Stunning. Inspiring. Astonishing. Well, I really don’t have adjectives sufficient to describe the photos by Tom Blagden, Jr. in a new book, Acadia National Park – A Centennial Celebration.
Tom has been a professional nature photographer for 35 years, concentrating on Maine, South Carolina, and Costa Rica. I have honestly never seen photos this stunning. From gorgeous sunsets to an amazing photo of a herring gull chasing an osprey that has an alewife in its claws, I spent a lot of time savoring each photo.
Linda and I now have the book on the coffee table in our living room, where we flip the page each day to enjoy a different photograph. All of the photos were taken in and around Acadia National Park, and the book was published as part of the park’s 100th anniversary.
Six essays by writers with personal connections to the park are included in the book. Christopher Crossman, Dayton Duncan, Christopher Camuto, W. Kent Olson, David Rockefeller, Jr., along with Blagden, tell the history of the park, the story of its founders, the importance or private stewardship and philanthropy there, and it’s uniqueness.
I particularly enjoyed Blagden’s essay in which he relates some of his encounters with wildlife, including a close up view (and photos) of a peregrine falcon. Getting close ups of the fastest bird in the world is quite an achievement! But Blagdon also raises some serious concerns about the park.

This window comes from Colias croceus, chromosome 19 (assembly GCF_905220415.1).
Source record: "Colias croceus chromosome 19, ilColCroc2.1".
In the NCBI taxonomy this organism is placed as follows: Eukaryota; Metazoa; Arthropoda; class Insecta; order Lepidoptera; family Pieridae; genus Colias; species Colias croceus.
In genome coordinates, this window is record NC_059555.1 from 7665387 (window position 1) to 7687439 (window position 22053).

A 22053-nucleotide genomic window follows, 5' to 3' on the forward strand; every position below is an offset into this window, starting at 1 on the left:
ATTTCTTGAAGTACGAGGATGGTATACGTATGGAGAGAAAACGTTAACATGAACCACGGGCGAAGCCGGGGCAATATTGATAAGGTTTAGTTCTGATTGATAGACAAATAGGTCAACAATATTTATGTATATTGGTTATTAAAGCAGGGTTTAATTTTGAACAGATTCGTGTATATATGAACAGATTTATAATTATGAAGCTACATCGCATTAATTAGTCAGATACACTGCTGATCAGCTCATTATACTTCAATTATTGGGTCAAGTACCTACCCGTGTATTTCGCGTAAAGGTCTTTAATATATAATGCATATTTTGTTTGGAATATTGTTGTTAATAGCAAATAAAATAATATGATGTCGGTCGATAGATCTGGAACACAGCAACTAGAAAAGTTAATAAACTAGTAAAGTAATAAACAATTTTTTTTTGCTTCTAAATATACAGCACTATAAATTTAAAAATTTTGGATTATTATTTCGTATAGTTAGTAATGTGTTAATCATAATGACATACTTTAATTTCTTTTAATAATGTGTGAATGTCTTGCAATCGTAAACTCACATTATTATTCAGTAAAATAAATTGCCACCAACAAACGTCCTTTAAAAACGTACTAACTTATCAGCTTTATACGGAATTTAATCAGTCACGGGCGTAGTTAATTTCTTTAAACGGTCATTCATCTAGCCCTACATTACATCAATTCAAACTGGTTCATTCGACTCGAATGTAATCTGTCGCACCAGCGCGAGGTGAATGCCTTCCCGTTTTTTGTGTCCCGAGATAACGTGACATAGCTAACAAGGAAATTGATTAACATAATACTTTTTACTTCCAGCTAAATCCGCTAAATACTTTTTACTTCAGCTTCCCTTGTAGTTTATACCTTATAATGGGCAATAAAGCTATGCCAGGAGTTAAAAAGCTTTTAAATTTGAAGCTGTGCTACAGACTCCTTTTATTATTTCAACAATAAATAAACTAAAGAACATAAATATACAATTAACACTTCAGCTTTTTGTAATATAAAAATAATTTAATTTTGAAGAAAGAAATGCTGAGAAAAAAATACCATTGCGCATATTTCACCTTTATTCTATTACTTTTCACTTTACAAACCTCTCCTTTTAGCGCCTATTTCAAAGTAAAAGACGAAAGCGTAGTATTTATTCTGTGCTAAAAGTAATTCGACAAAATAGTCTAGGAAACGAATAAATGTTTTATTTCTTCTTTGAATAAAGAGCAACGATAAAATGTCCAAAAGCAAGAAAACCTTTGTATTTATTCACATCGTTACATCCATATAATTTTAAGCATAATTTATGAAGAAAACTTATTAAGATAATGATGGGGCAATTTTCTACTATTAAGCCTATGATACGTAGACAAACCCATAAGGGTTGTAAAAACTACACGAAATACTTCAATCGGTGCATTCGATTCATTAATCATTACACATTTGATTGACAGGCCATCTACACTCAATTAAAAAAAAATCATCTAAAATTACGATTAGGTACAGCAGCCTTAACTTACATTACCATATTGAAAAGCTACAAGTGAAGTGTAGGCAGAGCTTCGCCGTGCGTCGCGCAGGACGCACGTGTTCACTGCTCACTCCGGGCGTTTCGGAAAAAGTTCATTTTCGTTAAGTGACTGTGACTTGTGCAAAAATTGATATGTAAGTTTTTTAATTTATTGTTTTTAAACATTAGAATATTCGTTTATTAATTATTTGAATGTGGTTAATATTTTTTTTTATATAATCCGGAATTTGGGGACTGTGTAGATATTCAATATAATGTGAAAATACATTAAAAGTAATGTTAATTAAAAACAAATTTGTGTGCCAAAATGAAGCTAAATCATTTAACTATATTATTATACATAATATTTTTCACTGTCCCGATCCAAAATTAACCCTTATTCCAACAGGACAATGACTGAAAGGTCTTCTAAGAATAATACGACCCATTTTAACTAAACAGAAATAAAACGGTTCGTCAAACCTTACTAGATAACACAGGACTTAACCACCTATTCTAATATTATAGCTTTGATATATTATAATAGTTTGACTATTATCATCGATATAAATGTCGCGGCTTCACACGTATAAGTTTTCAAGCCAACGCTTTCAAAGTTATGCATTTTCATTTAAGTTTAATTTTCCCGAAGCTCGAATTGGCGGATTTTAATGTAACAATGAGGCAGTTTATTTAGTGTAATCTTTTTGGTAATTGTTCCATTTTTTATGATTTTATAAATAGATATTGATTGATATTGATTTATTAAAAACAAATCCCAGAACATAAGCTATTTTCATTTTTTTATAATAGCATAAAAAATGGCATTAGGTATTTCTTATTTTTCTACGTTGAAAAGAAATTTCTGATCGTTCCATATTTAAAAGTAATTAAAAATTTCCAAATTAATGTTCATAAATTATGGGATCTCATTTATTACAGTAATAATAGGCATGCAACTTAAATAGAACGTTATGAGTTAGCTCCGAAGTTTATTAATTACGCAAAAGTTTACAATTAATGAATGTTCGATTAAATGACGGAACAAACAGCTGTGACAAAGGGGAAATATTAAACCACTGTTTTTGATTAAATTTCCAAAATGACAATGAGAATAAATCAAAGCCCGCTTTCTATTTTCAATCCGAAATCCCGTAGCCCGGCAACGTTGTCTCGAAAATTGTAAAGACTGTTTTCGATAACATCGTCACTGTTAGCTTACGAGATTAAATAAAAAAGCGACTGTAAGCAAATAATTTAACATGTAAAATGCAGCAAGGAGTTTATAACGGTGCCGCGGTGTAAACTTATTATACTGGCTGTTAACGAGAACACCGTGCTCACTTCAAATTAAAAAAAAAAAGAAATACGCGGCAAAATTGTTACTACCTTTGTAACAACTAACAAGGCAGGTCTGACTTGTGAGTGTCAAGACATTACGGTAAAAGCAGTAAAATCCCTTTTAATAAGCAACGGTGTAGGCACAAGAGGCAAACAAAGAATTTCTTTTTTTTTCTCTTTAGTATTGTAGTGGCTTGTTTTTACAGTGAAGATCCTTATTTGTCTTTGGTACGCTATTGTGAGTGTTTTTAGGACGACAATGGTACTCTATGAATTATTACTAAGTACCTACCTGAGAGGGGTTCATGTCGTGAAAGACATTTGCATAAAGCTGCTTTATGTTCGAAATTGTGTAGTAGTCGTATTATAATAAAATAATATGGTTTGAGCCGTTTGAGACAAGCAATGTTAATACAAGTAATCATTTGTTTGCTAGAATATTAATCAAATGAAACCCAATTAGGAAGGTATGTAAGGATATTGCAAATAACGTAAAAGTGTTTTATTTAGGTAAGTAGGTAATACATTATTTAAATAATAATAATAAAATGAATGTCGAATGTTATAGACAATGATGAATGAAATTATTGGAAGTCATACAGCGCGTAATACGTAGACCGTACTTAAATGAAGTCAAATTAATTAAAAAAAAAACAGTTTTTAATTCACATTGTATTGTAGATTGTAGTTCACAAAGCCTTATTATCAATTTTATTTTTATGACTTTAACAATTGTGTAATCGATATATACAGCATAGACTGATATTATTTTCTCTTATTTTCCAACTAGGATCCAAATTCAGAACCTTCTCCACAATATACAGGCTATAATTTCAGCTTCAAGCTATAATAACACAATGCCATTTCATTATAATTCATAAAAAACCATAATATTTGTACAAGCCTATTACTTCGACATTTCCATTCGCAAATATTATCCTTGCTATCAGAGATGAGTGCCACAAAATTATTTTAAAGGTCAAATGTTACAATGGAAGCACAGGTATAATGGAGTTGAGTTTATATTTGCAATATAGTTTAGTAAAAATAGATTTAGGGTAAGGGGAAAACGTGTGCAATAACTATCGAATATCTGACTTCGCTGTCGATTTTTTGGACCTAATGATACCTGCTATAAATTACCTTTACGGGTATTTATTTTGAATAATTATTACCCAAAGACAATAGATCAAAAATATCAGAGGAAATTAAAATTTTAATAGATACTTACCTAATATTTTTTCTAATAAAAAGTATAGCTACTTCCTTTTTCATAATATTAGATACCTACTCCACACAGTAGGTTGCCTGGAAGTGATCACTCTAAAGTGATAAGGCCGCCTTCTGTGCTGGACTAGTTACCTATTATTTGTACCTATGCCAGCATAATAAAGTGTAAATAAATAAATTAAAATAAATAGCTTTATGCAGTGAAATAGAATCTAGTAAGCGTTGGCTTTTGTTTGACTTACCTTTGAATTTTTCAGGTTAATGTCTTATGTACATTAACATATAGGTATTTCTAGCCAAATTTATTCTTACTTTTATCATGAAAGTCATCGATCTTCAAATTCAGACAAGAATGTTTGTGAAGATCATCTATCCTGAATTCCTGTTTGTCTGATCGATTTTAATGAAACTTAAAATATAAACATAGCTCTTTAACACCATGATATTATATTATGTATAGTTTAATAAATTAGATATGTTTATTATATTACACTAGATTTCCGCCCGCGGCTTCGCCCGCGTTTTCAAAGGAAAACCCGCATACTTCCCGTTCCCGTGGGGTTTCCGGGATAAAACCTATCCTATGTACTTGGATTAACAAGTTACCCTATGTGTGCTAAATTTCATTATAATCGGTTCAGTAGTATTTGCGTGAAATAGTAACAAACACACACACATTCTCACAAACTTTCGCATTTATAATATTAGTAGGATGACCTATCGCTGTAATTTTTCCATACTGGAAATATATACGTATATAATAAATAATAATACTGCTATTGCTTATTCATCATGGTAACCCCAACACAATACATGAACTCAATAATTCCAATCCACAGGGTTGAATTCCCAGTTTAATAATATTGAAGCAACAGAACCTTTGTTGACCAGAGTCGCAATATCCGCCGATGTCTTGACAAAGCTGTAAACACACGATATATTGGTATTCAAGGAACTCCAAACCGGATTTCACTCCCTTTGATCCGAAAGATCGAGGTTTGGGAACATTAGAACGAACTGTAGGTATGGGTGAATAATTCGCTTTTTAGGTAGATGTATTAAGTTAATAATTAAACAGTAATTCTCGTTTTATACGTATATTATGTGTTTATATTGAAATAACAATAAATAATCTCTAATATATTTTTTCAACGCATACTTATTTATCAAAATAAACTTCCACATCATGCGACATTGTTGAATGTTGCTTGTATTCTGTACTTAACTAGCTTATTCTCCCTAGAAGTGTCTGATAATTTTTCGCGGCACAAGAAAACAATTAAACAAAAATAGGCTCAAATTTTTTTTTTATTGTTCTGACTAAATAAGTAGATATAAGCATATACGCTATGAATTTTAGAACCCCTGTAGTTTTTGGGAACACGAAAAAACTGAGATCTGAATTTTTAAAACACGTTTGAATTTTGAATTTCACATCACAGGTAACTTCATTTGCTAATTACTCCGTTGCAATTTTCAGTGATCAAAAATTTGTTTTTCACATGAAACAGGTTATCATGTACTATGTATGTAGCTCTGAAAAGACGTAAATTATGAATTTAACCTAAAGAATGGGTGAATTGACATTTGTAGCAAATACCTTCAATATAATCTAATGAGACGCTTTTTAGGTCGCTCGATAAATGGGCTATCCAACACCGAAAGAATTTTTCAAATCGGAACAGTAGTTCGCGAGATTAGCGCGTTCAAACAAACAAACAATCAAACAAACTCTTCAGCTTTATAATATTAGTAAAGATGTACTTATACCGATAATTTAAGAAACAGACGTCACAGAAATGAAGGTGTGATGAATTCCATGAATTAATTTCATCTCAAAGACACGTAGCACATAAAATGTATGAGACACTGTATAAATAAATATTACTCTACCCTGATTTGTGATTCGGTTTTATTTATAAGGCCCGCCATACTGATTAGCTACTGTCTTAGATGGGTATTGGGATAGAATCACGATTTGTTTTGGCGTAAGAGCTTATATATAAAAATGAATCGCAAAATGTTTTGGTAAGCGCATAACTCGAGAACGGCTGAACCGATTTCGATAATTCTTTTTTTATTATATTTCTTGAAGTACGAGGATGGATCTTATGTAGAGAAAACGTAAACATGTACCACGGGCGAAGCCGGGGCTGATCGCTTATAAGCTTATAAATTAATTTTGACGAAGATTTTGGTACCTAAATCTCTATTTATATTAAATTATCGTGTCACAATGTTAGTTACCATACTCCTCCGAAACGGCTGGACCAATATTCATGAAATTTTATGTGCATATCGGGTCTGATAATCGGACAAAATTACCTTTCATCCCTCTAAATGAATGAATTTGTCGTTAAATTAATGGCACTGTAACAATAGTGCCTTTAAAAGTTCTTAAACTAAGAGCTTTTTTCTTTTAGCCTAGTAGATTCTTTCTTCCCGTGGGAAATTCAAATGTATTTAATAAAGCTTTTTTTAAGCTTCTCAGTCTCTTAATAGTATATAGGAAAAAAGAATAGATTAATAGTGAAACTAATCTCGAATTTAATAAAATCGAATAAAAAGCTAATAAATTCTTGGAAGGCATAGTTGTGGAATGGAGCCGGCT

He was taking photos from the east shore ledges on Ocean Drive when 13 people were swept off the ledges and into the sea by a massive set of waves. Most were rescued, but one seven-year-old girl drowned. “Nature’s ferocity is as seductive as its beauty,” he notes. The photo of crashing waves brings that story right into your head and heart.
“In our parks we want people to experience wildness, if not wilderness” he says, “yet one of the biggest challenges is protecting us from ourselves. Issues of overcrowding, drugs, and accidents can exhaust the management and budget of our beleaguered parks.”
“We must grapple with how we define our national park experiences,” he reports. “Like other early parks in America, Acadia was created in the historic tradition of saving a place for its scenic grandeur and aesthetic beauty, protecting it simply for its monumentalism. Now with its roads, small scale, and millions of visitors, Acadia is far from a true wilderness, becoming instead a vistage of its once-wilder self. Yet, it still offers the glorious opportunity to feel wild.”
As far as the book is concerned, Blagdon says, “I photograph to create images that inspire people to make those journeys and immersions by evoking a landscape that is temporal, forever dynamic, vulnerable, mysterious, unbounded and, above all, humbling. The goal of this book is not simply to reveal Acadia, but to affirm a sensuous, shared vision, a connection to Acadia that stirs us to discover our own wildness there. That wildness, in turn, will empower us to demonstrate that we are somehow worthy of Acadia.”
Well, with this book, Tom and his friends have achieved that and a lot more. It’s a book Linda and I will enjoy and treasure for many many years, share with friends and family, and then pass on to our children and grandchildren.